Confusion about influentials

by Kristofer Mencák on March 29, 2010

The other day I read a post about “influentials” – these people marketers and PR-professionals so desperately want to reach.

From research by Duncan Watts, we have learnt that influentials aren’t that influential.

Influential or not, Watts believes that whether a trend (or idea or similar) takes off depends on how susceptible the society is to it overall.

Of course, the actual context is also important – people are influential within different areas – or as MediaPost Publications concluded:

“A new study from ICOM — a division of direct marketing agency Epsilon — finds that there is no universal influencer, and that consumers are influencers strictly within product categories, rather than across all categories.”

The actual number of people in a persons network is of course also an important factor in deciding whether this someone is influential or not. It is not the factor, but an important one, and the reason it is important might be that a large network makes it possible to take advantage of the big seed marketing approach that Watts suggests works.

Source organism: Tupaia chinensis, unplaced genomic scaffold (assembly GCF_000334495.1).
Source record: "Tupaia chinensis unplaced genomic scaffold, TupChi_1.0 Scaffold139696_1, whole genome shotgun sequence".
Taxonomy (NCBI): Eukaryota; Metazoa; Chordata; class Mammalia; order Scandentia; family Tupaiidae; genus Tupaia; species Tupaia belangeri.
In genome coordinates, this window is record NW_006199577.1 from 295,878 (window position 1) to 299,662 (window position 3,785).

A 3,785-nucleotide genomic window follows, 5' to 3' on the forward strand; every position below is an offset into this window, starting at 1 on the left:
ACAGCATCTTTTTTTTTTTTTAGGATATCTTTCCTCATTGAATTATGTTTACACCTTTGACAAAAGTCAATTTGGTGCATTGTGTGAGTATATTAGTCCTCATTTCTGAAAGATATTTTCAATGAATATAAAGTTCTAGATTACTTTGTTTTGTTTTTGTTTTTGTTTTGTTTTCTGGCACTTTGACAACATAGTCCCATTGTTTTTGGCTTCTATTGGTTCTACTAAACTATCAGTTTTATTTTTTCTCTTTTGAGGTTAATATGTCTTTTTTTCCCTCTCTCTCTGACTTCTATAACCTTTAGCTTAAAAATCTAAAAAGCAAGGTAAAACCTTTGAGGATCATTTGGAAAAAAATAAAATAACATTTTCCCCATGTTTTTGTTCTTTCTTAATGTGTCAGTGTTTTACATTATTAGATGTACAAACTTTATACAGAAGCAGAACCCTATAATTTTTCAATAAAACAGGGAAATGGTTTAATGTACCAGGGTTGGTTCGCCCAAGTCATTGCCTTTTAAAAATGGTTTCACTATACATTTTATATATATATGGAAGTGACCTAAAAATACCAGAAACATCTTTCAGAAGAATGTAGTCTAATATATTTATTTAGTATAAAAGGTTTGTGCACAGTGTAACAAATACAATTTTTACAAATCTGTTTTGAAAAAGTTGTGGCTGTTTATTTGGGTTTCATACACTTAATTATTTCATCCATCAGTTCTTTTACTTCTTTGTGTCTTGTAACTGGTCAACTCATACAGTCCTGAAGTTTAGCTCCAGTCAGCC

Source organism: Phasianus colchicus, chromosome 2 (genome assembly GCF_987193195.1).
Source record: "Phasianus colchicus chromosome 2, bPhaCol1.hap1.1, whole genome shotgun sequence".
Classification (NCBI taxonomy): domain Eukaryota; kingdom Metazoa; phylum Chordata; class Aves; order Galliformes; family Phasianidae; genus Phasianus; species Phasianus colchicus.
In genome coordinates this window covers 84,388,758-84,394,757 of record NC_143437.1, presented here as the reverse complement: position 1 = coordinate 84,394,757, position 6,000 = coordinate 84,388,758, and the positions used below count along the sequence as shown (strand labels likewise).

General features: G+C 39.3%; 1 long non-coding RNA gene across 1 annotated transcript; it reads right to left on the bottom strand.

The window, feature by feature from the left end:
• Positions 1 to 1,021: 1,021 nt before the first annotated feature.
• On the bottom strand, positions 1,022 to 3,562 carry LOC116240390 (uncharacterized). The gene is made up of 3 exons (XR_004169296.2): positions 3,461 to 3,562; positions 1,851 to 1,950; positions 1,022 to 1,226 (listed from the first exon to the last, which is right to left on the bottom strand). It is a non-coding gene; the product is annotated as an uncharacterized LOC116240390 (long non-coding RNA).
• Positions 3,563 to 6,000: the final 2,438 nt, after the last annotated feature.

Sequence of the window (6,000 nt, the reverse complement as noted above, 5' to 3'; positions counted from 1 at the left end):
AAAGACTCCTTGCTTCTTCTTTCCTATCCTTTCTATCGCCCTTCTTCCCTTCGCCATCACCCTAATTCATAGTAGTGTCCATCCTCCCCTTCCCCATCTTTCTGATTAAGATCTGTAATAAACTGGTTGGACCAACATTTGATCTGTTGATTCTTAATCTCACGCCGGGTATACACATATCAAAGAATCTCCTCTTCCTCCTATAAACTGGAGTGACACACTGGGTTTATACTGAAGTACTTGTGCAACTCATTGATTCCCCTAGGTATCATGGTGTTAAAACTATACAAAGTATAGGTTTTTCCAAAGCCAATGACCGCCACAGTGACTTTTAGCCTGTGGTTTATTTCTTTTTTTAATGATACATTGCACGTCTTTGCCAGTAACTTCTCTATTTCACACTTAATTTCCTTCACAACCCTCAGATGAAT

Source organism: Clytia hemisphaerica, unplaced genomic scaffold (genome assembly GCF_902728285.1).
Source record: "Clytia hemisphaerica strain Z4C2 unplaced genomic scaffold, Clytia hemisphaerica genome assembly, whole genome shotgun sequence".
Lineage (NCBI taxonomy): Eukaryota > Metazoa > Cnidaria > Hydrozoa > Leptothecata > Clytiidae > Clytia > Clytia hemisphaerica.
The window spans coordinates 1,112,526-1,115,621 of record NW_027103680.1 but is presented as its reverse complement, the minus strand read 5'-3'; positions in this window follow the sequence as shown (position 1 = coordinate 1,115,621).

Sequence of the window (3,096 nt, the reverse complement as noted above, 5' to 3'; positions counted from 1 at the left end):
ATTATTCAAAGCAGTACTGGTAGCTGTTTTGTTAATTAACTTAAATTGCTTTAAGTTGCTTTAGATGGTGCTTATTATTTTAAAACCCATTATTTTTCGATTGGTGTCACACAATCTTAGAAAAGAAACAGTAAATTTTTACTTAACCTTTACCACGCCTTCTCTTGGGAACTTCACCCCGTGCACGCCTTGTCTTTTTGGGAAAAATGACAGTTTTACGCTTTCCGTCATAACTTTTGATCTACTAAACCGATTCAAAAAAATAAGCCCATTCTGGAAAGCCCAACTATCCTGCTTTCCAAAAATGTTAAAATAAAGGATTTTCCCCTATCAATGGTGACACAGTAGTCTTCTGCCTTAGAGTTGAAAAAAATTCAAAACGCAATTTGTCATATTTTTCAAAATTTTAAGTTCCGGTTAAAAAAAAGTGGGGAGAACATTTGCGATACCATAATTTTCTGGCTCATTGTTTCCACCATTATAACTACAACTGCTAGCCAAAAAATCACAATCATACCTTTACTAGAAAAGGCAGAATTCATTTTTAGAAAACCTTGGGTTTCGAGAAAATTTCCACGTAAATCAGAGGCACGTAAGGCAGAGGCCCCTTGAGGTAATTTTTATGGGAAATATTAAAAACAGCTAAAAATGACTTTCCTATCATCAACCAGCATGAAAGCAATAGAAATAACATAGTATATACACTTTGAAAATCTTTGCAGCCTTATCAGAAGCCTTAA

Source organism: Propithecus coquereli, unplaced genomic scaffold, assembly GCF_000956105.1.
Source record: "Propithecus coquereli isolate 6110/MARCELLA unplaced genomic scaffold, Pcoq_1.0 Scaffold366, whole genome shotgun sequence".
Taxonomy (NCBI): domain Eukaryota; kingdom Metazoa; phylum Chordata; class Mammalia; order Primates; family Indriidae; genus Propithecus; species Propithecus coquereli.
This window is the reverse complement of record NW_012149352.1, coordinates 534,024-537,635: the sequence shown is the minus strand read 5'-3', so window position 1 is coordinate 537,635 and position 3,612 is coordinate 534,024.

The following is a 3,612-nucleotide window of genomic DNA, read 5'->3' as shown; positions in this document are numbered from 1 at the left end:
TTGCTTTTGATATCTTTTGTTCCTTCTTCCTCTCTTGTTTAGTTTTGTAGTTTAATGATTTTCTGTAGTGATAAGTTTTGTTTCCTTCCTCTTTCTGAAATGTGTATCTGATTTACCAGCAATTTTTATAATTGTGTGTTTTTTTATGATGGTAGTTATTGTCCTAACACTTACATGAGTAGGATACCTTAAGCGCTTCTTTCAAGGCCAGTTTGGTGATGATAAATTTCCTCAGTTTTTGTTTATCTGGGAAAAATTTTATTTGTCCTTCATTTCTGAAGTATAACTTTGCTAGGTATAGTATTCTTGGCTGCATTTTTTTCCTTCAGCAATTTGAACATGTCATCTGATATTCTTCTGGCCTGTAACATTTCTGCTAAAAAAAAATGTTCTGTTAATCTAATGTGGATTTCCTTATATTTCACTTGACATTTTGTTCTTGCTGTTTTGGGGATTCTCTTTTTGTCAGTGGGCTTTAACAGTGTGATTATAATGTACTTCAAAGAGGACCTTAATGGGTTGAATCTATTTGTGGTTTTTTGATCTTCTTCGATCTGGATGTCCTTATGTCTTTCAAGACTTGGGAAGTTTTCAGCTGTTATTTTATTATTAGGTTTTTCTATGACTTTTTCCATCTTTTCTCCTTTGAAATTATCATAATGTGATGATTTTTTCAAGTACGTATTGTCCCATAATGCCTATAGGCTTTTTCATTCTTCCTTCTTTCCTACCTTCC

However, research made on Twitter says the number of followers doesn’t really matter much and that the three measures of influence – followers, retweets and mentions – has surprisingly little overlap when looking at the top influentials.

The post on ReadWriteWeb also concludes that:

“…the most influential users hold significant influence over a variety of topics, as opposed to being experts in just one area.”

Hmm.. .. wasn’t that in direct contrast to what ICOM concluded?

My own conclusions are that:

  • Context matters
  • The size of the network matters

But whether or not someone is “influential” or not must have a lot to do with the ability to get retweets or inbound links for example. So, I think it has a lot to do with the stickyness of the message. What gets links and what gets retweeted has more to do with the actual content then who does the tweeting. And then we are back to what Duncan Watts concluded – it depends on how susceptible the society is to it overall.

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